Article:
Where's Charlie Pierce when you need him to take apart the most ridiculous Politico screed yet?
In this installment of Politico Is Not Neutral Ever, senior media writer Jack Shafer takes liberals to task for criticizing Fox News. But he doesn't stop there. He also hammers Bruce Bartlett's study proving Fox News is bad for Republicans.
But Fox in its current incarnation is neither a help nor a hindrance. Fox News—and its Svengali Roger Ailes—aren’t the Republican kingmakers they’re made out to be. I explored this point last month, noting that the network is better at employing presidential candidates than electing them. Whatever ambitions Ailes and Fox chief Rupert Murdoch may have to elect a president—in 2012, Ailes had his heart broken by Chris Christie and David Petraeus, both of whom declined his invitation to run—their first priority has always been to make money, which Fox News does, clearing a reported $1.2 billion a year. If you think of Fox News as a news-entertainment hybrid designed to make money, its combative programming style begins to make more sense.
Oh, I see now. We're just supposed to look at Fox as entertainment wrapped in newspaper. Gosh, when you look at it that way, then of course it stands to follow that no viewer actually believes the crap Fox spews, right?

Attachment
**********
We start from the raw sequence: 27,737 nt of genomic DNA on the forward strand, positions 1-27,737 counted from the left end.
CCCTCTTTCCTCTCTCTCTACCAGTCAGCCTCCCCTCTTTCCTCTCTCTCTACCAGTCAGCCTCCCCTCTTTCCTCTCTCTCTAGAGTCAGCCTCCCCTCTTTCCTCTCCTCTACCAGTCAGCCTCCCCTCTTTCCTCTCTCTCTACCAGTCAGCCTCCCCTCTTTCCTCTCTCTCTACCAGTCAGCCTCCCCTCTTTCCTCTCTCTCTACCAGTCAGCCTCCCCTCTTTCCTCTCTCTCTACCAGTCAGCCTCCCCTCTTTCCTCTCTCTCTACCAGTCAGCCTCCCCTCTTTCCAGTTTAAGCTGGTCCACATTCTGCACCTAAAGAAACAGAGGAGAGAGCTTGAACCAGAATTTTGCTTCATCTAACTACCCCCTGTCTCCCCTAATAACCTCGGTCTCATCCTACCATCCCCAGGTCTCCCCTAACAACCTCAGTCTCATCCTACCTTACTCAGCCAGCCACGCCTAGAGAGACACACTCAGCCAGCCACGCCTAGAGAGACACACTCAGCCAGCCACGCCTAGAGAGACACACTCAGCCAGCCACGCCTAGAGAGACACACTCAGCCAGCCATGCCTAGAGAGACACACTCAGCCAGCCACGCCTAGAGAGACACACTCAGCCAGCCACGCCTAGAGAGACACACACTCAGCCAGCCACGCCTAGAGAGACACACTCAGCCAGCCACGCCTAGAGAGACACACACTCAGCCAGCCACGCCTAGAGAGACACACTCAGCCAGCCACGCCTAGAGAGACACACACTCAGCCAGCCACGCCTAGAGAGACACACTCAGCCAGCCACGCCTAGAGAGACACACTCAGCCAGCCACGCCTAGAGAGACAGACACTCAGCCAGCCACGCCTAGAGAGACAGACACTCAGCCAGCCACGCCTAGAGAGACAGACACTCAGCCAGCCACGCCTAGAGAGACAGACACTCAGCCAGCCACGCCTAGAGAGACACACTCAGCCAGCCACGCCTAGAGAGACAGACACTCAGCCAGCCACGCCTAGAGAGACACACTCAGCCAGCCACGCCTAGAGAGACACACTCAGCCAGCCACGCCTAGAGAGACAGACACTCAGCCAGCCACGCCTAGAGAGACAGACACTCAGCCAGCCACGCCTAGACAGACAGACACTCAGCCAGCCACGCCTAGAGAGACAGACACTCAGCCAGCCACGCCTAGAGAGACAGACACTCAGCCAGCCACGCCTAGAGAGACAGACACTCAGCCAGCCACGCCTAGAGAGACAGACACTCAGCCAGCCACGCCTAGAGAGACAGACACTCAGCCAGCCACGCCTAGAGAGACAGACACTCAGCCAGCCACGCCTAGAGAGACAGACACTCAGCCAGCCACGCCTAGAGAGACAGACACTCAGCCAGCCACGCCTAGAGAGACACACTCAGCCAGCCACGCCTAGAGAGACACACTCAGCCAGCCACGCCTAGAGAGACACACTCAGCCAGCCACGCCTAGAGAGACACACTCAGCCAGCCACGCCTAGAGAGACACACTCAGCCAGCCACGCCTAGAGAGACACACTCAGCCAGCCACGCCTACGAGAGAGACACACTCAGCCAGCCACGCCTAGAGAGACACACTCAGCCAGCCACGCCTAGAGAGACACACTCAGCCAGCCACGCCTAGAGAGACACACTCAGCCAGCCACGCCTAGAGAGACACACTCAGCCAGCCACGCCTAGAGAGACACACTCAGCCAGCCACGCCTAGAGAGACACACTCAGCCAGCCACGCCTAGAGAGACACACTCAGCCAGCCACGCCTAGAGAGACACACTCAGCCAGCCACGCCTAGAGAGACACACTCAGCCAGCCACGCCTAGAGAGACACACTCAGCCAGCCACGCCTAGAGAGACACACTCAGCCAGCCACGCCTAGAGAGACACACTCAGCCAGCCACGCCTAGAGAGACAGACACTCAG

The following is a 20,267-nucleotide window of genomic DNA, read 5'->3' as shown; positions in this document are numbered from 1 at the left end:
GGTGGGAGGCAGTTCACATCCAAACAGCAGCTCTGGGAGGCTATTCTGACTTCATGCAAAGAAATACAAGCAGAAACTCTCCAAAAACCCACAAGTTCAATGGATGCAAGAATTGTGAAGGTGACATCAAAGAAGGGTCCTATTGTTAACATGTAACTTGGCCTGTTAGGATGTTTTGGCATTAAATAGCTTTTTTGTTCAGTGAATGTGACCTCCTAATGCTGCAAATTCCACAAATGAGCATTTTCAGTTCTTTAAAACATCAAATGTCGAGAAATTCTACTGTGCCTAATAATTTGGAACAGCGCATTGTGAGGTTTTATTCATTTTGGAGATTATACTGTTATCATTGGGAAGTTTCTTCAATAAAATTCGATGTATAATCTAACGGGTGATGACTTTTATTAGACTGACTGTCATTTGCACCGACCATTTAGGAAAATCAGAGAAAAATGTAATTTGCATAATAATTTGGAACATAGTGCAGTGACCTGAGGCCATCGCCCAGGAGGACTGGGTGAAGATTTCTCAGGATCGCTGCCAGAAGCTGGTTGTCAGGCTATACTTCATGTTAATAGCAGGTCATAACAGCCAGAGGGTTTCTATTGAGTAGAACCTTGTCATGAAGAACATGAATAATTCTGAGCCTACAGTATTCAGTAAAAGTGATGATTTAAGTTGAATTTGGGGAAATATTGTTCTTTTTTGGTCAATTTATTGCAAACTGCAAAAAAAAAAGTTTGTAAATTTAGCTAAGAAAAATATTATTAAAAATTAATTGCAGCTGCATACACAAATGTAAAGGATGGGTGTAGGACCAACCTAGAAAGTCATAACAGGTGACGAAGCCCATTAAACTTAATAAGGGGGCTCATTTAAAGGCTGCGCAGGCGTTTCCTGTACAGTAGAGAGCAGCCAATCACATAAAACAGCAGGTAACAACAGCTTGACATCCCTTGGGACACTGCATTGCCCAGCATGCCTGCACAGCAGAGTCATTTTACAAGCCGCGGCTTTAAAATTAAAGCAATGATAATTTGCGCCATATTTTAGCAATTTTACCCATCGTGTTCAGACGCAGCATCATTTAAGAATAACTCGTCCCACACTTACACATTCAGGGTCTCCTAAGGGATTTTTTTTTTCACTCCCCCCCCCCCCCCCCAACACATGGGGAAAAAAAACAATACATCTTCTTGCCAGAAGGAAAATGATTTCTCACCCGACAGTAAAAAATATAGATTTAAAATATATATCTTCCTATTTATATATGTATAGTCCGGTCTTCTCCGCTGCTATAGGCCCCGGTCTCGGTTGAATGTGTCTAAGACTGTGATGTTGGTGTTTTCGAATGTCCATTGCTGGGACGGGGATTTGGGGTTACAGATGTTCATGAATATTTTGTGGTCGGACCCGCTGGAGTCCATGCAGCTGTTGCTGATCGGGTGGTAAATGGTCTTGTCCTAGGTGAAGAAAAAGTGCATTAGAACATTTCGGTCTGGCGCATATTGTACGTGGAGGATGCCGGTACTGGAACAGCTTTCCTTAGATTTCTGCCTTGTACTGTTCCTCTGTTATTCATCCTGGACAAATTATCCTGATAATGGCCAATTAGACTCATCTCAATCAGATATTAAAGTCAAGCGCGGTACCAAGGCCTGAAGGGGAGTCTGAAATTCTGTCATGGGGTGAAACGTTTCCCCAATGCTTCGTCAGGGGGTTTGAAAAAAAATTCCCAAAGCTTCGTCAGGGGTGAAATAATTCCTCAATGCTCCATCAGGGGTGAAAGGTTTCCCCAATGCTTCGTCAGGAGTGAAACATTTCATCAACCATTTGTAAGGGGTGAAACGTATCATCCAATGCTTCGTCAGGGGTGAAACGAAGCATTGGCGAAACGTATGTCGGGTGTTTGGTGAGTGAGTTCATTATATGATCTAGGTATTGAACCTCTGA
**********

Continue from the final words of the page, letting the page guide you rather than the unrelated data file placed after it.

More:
For Shafer, it's all a big joke. I'm guessing he hasn't actually had the pleasure of sitting down to a family dinner with brainwashed Foxites and crazy Uncle Liberty, to borrow a phrase from driftglass.
Like many Fox critics, Bartlett inflates the network’s power. Fox’s most popular program, The O’Reilly Factor, pulls in about 3.3 million viewers on its best nights. In a country whose voting-age population exceeds 234 million, 3.3 million ain’t squat. What’s more, the O’Reilly/Fox audiences aren’t even uniformly Republican! According to a Pew survey from 2012, 45 percent of O’Reilly viewers (and 55 percent of Fox viewers) self-identify as independent or Democrat, which means many of the eyes and ears absorbing the Fox message are only tangentially connected to Republican politics. It’s comic to think of Democratic and independent Fox viewers pushing the Republican Party further to the right.
Well, then. Since they self-identify as Independent or Democrat, there isn't a damn thing to worry about, am I right? Shafer missed the part in that survey where they broke down the Indie/Dem split. 30 percent Independents, which we can reasonably translate to the Tea Party/Libertarian side of the Independent grouping, and 15 percent Democrat, which likely translates to the last few remaining Southern Democrats who haven't re-registered. Or the LaRouche contingent, though I doubt they number in the double digits on any scale. Hardly your mainstream definition of those two groups.
That same Pew survey shows that 60 percent of Fox viewers self-identify as conservatives, which blows the rest of Shafer's statistics right out of the water.